By Kierra Stuvland
The birth of a child is amazing. I should know. I have witnessed 11 babies come into the world as a doula.
Doulas are not midwives. We don’t do anything medical. The word doula comes from the ancient Greek meaning “a woman who serves” and is now used to refer to a trained and experienced professional who provides continuous physical, emotional, and informational support to the mother before, during, and just after birth.
Doulas also know that proper nutrition is vital to a woman’s health – before conception and throughout her pregnancy. During pregnancy, women are encouraged to eat a diet of whole grains and nutrient-dense foods like fruits, vegetables, beans, legumes, seeds, nuts, and low-fat dairy products.
Without proper nutrition, diet-related pregnancy complications can occur, such as gestational diabetes, obesity, and pre-term births.
My doula work is a hobby I fell into. But it’s also something that I earnestly feel called to do and realize I have a gift for. In fact, what drew me to the work of Bread for the World was the organization’s unwavering commitment to advocacy around care for women and children – specifically the emphasis on maternal and child nutrition.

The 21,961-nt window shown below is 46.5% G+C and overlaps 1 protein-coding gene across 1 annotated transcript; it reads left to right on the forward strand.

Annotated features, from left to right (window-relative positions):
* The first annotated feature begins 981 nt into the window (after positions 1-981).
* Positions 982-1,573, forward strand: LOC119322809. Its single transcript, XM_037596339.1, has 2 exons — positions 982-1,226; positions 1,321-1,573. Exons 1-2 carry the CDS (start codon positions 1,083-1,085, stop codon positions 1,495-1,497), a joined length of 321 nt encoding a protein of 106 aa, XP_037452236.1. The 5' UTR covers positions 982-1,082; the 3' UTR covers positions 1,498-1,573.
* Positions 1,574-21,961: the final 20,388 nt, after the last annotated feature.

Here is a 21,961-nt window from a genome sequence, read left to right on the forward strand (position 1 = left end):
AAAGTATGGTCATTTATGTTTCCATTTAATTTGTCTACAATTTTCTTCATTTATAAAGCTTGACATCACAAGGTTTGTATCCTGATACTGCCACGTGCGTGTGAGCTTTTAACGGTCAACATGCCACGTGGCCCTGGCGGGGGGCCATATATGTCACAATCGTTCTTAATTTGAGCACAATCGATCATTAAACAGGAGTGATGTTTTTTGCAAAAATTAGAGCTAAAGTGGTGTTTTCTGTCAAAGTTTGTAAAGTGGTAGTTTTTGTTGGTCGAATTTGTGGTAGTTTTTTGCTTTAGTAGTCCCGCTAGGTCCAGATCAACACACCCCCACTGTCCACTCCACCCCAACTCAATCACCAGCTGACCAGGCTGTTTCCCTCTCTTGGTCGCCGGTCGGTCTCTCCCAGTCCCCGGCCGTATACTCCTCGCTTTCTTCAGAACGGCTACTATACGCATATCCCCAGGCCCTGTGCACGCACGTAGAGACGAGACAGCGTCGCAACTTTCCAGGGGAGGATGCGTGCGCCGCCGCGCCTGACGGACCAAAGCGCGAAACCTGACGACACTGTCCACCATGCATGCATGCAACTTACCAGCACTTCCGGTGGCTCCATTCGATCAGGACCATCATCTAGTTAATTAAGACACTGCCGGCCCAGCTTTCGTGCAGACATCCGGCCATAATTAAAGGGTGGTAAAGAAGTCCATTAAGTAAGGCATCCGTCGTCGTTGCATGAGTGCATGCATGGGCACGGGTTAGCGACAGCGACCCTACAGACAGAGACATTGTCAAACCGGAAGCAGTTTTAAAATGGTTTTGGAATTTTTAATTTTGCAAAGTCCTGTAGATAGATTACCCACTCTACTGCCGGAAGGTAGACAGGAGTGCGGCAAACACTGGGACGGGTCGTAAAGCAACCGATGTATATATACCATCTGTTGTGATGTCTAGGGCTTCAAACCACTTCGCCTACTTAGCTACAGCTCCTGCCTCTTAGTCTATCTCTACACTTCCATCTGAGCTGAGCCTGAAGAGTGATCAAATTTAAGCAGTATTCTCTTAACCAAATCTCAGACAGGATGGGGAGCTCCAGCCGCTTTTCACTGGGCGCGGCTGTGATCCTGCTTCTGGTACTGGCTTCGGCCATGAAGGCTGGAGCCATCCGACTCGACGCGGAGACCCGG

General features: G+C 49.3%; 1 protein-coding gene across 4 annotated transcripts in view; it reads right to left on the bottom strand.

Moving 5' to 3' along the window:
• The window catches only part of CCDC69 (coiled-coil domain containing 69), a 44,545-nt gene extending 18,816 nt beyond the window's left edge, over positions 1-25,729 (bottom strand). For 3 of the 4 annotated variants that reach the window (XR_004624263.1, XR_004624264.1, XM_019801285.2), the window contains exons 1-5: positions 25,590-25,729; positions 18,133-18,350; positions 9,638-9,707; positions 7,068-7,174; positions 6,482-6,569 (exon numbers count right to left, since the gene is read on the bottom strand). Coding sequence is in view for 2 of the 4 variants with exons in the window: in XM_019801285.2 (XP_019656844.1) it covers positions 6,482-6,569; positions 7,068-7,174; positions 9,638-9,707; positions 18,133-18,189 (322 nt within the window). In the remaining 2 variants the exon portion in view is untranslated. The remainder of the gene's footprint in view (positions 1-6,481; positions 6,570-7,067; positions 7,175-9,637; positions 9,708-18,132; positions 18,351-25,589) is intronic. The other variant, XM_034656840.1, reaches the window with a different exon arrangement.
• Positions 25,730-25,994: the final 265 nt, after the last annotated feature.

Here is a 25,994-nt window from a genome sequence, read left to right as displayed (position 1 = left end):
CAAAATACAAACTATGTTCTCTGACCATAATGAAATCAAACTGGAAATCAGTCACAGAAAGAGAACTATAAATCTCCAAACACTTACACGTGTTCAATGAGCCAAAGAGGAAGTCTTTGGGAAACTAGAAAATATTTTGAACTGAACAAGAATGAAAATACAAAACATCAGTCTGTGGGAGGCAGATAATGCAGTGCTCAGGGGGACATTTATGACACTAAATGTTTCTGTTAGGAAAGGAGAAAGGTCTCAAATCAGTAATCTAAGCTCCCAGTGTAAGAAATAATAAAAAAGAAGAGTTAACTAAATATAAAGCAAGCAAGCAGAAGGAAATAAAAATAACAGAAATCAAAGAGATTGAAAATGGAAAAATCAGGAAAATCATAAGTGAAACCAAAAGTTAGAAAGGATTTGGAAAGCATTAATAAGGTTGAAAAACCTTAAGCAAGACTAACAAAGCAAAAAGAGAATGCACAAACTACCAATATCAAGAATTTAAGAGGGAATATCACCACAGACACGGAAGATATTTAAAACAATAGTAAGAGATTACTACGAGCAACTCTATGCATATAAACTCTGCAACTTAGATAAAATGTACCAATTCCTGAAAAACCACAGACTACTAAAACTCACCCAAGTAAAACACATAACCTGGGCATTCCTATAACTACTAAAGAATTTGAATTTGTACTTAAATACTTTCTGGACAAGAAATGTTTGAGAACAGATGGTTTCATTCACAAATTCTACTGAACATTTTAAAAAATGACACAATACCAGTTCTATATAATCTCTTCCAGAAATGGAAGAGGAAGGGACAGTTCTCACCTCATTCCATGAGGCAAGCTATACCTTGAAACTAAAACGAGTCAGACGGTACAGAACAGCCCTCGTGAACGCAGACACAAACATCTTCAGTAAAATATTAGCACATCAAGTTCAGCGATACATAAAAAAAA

Working as a doula is a privilege. I am invited into a very intimate and powerfully charged series of hours in a family’s life.
We journey through active labor together – using rituals like counting or deep-belly breathing to cope and “ride the waves” of each contraction. I assure the mother that she is doing a great job, that many women have come before her and are cheering her on now, and that she is one step closer to her baby with every passing moment.
At one of my births, a woman lost her way and began to panic. “This is so hard. I don’t know if I can do this. I can’t push. I’m too tired …” she said. “You can do it,” I replied. I grabbed her hand and asked her to look into my eyes. “You can do this. You are doing this. What’s your baby’s name?” She spoke his name aloud. Her bravery returned. Minutes later her son was in her arms.
At Bread, we want every mother and child around the world to have a bright future. Just like I’m there for mothers in labor, we are advocating that mothers everywhere receive the assistance they need to become strong and healthy.
We want mothers to be strong, and we advocate for assistance to be there to help them be strong in the same way that I’m there for mothers in labor. That’s why we are asking Congress to increase funding for nutrition in global health programs at the U.S. Agency for International Development (USAID) to at least $230 million in fiscal year 2017.
Join me on Lobby Day June 7 to deliver our message directly Capitol Hill. Your members of Congress need to hear from you – and visiting them in person will have the greatest effect.
Kierra Stuvland is a major gifts coordinator/development officer at Bread for the World.